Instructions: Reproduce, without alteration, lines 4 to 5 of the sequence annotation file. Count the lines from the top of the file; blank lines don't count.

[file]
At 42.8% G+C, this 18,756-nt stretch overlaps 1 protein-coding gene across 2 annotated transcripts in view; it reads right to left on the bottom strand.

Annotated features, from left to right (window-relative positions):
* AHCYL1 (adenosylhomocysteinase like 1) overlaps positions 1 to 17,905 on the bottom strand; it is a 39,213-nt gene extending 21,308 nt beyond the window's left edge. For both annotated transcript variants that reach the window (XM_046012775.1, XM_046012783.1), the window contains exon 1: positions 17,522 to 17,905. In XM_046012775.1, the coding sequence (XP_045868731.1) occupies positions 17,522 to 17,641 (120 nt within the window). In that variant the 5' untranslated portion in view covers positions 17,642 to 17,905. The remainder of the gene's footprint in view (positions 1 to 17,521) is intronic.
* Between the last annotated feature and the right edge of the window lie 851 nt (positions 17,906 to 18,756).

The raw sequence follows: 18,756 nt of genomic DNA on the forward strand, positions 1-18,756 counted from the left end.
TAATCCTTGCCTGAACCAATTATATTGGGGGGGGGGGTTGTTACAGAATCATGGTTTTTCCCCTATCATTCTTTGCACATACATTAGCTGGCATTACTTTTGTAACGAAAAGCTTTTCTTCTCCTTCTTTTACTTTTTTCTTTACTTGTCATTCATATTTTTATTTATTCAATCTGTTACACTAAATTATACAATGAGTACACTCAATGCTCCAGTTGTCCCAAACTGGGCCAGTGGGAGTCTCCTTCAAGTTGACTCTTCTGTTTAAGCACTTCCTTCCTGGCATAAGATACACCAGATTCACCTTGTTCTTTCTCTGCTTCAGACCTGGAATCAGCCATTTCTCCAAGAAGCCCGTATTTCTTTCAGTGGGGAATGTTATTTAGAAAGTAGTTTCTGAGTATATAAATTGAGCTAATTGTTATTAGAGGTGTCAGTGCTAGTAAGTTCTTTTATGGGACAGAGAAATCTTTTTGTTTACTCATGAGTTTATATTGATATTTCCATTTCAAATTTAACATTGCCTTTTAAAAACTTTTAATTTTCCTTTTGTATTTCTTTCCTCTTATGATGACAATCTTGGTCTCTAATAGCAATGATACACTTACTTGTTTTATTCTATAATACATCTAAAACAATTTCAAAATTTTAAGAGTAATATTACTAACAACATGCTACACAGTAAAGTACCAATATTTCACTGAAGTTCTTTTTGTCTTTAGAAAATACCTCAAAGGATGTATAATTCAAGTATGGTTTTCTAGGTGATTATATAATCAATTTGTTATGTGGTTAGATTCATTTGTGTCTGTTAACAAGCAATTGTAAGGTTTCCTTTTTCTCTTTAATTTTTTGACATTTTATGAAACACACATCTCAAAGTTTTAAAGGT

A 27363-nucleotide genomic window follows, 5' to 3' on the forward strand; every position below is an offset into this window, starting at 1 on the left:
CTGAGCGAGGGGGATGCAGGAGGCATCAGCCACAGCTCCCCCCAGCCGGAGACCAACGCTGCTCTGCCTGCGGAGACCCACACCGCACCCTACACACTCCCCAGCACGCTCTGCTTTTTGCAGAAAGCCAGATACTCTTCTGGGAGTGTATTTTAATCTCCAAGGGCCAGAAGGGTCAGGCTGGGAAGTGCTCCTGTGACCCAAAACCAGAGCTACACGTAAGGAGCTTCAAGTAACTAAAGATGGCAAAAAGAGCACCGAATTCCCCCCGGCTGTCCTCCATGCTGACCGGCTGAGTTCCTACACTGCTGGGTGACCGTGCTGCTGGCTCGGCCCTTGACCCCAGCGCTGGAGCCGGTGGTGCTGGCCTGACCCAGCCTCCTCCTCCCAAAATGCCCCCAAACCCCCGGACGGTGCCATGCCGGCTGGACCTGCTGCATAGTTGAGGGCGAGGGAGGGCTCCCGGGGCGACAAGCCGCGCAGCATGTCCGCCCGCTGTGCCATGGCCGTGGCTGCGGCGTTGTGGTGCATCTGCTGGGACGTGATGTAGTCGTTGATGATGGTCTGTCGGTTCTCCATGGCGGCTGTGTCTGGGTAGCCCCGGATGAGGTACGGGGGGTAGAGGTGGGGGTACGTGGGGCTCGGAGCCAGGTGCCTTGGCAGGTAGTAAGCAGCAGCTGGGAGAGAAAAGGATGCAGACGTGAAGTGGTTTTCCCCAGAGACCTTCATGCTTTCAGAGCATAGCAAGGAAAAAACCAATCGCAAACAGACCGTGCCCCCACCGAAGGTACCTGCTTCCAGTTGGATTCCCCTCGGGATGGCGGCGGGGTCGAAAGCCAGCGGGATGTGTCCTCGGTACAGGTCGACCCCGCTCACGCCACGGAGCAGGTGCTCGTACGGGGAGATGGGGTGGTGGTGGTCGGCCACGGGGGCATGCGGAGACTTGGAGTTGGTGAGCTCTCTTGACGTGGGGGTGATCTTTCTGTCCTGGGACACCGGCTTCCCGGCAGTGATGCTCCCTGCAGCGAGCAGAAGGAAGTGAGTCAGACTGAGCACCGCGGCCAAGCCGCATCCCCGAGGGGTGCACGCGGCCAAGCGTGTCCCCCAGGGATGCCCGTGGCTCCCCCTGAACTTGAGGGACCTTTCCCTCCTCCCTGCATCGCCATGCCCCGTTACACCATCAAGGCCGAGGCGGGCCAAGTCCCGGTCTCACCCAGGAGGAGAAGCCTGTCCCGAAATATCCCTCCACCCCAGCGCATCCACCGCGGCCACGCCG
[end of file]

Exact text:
* Between the last annotated feature and the right edge of the window lie 851 nt (positions 17,906 to 18,756).

The raw sequence follows: 18,756 nt of genomic DNA on the forward strand, positions 1-18,756 counted from the left end.